The Texas Tribune’s Elise Hu has found that the Texas Department of Insurance’s Division of Workers’ Compensation has more than its share of dirty laundry, much of which is finally starting to see the light of day. The division is in charge of sanctioning physicians who are defrauding the state’s worker’s comp system by overbilling and overtreating patients. A recent spate of firings and resignations, along with a review by the Texas Sunset Advisory Commission, have helped illuminate just how dysfunctional the whole thing has become.
The crux of the matter: Staff recommended sanctions against almost 70 physicians, Hu wrote, “Yet since 2005, division records show, the state has sanctioned just five doctors with removal from the workers’ comp system — and only in cases involving paperwork violations rather than harm to patients.”
The broken enforcement system, the former employees say, stems from [Commissioner Rod Bordelon]’s insistence on putting the due process rights of accused doctors ahead of the rights of their allegedly abused patients. That misplaced focus, the employees believe, results in part from political pressure on Bordelon.
Hu discovered that the cases that were unceremoniously shuttered by Bordelon involved millions and millions of dollars in workers’ comp claims, and that the system didn’t have sufficient safeguards against abuse.
Lockhart, Watts, Nemeth and Ford (the employees who either resigned or were terminated) say they left with great disappointment at the lack of enforcement. “You can make a lot of money if you’re a doctor practicing in the workers’ comp system, if you are so inclined,” Ford says. “If you’re dishonest, or if you learn how to game a system, there’s lots of money — I mean, millions of dollars to be made.” The agency document that details investigations into the nine doctors showed that, during the one-to-two year monitoring period, seven of them billed insurers more than $1 million, two billed more than $2 million, and one billed $3.2 million.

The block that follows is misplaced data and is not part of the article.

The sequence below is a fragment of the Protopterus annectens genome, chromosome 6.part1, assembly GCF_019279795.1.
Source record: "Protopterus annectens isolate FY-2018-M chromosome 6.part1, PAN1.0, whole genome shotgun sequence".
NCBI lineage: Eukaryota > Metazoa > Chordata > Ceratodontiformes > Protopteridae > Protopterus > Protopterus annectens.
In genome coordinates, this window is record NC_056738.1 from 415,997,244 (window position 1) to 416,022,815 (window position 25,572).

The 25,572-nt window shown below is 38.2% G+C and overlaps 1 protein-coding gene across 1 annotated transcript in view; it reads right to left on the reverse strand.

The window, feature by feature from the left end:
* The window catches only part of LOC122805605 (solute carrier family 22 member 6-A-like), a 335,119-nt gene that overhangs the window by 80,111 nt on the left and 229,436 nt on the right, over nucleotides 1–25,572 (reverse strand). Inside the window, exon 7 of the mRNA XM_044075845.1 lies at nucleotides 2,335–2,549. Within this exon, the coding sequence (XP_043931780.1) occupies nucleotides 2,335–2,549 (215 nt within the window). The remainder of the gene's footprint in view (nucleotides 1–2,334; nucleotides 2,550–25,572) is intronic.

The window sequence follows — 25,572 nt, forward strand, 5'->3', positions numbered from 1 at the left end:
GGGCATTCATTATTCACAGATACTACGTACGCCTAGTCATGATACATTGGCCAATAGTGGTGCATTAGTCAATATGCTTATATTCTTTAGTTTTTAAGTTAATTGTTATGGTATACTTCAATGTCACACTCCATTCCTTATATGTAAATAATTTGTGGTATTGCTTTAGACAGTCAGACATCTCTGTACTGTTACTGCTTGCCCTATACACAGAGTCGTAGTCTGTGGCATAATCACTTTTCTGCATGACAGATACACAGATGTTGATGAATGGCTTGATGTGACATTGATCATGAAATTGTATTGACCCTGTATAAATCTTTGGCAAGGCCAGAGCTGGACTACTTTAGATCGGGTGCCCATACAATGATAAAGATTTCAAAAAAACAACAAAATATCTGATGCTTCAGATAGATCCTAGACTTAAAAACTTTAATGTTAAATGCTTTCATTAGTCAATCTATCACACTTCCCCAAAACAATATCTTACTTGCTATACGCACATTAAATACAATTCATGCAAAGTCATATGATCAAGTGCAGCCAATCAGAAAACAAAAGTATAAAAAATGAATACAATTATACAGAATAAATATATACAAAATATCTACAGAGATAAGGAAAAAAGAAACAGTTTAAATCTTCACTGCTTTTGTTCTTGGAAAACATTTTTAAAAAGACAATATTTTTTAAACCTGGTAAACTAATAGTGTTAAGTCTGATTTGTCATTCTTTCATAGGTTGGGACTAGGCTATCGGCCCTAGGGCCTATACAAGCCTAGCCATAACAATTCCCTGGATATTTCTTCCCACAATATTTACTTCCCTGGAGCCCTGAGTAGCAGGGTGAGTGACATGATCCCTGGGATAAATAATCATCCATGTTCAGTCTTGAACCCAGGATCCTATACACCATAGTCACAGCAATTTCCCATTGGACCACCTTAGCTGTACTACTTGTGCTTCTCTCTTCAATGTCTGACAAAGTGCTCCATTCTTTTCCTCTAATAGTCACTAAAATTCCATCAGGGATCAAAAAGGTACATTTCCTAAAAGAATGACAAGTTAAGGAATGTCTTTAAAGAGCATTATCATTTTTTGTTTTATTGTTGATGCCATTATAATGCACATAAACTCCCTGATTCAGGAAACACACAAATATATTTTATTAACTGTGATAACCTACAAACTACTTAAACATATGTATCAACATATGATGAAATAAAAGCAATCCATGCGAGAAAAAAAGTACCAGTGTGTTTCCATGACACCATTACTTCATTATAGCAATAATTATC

It’s a convoluted story heavy with details and angry quotes, but if you’re just looking for a summary of how the terminated employees feel, this seems to be a pretty good one:
“[The office’s] focus since late 2005 has been to protect wealthy doctors who have learned how to game the system and take advantage of injured claimants,” Ford says. “The motives for this protection are open to speculation. Money, political pressure, and career advancement are at the top of the list.”